Harlem Hellfighters: The Overlooked African-American Heroes Of World War I

Published April 4, 2017
Updated June 29, 2020
Published April 4, 2017
Updated June 29, 2020
Hellfighters In France

Wikimedia CommonsThe Harlem Hellfighters in France.

When they arrived overseas, the Harlem Hellfighters were assigned to the command of the French Army. Unlike American military leaders, the French respected black soldiers and their ability to fight.

Under these circumstances, the Hellfighters ended up contributing significantly to the war efforts — successfully repelling the German offensive and launching their own counteroffensive.

Two soldiers in particular — Corporal Henry Johnson and Private Needham Roberts — received widespread fame.

Henry Johnson

U.S. ArmyHenry Johnson

Needham Roberts

Library of CongressNeedham Roberts

The men had been defending a lookout post when a German unit attacked. Together, they defended the post against the entire group. Wounded and with limited weaponry, they managed to fight them off — even after the fight had come to direct hand-to-hand combat.

Both were severely injured and they had run out of ammunition. But as the Germans began to drag Roberts away, Johnson still managed to rescue his comrade using a bolo knife.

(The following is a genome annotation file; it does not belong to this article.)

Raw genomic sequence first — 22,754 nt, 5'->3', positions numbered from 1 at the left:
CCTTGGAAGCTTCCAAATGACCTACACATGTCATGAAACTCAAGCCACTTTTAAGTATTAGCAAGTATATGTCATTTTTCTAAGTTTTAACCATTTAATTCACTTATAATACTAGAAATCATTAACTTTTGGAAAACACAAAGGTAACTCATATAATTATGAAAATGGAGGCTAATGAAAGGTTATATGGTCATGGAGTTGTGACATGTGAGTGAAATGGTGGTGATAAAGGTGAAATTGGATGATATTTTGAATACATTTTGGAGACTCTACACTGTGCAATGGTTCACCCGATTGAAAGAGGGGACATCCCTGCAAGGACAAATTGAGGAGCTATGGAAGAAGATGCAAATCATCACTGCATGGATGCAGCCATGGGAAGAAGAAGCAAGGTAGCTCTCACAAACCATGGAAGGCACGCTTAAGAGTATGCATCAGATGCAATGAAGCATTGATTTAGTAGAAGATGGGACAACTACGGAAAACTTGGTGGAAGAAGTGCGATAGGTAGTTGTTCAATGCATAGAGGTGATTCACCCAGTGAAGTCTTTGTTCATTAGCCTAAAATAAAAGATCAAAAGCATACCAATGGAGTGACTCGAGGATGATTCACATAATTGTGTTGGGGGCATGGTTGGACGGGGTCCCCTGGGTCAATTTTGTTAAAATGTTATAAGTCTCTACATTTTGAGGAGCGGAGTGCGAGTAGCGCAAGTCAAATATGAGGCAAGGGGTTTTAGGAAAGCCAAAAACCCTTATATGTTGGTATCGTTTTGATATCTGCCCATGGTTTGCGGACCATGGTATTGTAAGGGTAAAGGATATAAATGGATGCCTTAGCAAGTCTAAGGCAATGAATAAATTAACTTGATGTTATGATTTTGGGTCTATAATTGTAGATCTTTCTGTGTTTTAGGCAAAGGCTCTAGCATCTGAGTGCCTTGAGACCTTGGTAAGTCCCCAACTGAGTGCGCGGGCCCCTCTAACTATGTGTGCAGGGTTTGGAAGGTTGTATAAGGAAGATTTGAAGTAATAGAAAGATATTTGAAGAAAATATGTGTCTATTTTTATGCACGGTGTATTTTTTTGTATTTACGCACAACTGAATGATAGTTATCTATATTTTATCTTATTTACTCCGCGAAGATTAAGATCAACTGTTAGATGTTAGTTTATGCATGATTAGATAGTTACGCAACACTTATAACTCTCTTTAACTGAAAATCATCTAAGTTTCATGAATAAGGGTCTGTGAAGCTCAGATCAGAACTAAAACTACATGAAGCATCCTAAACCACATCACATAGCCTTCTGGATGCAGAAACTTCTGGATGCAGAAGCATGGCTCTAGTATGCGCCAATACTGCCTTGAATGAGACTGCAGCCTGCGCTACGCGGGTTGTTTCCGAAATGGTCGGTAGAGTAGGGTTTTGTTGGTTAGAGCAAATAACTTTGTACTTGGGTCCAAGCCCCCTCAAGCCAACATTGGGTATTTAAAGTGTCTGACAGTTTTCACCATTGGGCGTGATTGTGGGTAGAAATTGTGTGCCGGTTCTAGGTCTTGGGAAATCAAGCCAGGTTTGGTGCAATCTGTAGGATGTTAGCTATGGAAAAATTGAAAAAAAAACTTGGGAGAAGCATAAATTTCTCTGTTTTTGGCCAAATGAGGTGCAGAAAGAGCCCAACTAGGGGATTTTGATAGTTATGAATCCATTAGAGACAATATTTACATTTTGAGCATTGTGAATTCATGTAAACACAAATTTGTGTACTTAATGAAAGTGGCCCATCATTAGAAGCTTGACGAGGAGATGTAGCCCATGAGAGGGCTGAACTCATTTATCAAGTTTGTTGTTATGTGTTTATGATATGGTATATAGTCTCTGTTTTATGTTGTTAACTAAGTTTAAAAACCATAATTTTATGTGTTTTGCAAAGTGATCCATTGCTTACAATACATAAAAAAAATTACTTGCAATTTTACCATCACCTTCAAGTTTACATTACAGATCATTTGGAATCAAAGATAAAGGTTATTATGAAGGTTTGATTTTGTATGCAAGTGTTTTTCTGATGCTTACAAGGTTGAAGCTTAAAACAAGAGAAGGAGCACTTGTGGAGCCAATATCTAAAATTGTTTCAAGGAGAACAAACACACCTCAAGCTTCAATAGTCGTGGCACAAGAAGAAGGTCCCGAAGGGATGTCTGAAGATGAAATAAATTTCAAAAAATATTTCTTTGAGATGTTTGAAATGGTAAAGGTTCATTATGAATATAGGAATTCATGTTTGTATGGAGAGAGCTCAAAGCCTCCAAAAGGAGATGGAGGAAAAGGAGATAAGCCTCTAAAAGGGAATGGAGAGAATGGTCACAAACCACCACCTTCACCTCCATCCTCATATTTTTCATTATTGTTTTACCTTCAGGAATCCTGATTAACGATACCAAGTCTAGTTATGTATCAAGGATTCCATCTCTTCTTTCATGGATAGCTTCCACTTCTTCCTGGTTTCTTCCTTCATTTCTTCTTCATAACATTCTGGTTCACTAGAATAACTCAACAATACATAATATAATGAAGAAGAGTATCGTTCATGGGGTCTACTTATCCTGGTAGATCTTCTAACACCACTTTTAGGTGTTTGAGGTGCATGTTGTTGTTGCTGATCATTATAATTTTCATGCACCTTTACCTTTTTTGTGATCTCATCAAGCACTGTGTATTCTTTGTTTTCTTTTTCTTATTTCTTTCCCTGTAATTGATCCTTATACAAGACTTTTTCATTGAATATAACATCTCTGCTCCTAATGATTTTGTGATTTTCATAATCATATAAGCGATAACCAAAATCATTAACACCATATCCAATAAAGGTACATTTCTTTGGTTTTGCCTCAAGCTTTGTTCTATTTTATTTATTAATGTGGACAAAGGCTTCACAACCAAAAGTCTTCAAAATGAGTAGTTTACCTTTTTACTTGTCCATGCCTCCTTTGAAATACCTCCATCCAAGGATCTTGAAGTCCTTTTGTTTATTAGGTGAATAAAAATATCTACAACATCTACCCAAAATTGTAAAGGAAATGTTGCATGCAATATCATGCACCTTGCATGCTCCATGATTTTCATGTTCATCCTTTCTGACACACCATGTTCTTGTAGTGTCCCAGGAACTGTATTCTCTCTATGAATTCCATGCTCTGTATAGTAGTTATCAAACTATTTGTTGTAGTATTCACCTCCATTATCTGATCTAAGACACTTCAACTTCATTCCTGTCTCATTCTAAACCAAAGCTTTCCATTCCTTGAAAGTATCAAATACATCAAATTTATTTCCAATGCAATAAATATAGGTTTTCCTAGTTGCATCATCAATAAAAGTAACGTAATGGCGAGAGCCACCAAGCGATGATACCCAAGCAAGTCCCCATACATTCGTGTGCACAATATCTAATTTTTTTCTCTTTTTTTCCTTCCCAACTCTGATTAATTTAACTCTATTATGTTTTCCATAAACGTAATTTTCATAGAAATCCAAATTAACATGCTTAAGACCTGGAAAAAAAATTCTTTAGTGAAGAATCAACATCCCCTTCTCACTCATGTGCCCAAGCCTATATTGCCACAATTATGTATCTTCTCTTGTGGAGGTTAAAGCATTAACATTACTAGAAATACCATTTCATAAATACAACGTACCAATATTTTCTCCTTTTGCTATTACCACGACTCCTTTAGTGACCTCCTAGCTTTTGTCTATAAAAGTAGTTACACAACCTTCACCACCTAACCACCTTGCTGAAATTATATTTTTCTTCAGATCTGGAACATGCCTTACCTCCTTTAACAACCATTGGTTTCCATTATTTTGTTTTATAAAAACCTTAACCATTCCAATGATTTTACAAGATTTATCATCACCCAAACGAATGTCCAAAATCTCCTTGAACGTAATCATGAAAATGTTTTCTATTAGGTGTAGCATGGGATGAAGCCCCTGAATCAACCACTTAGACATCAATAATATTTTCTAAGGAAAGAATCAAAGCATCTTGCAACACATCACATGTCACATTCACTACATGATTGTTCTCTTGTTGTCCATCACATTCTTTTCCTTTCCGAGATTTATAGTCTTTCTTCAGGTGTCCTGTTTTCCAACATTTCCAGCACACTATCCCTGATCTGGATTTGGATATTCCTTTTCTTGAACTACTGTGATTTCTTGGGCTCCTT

“The Germans, doubtless thinking it was a host instead of two brave Colored boys fighting like tigers at bay, picked up their dead and wounded and slunk away, leaving many weapons and part of their shot riddled clothing, and leaving a trail of blood, which we followed at dawn near to their lines,” the Hellfighters’ white colonel, William Hayward, was quoted as writing in The Chicago Defender. “So it was in this way the Germans found the Black Americans.”

The two men were the first Americans to be decorated by the French for their service, receiving the prestigious Croix de Guerre medal. (Though they wouldn’t receive their deserved Purple Hearts until 77 years later, after they both had passed away.)

As a whole, the Harlem Hellfighters spent 191 days in combat — longer than any other American unit.

“My men never retire, they go forward or they die,” Hayward said.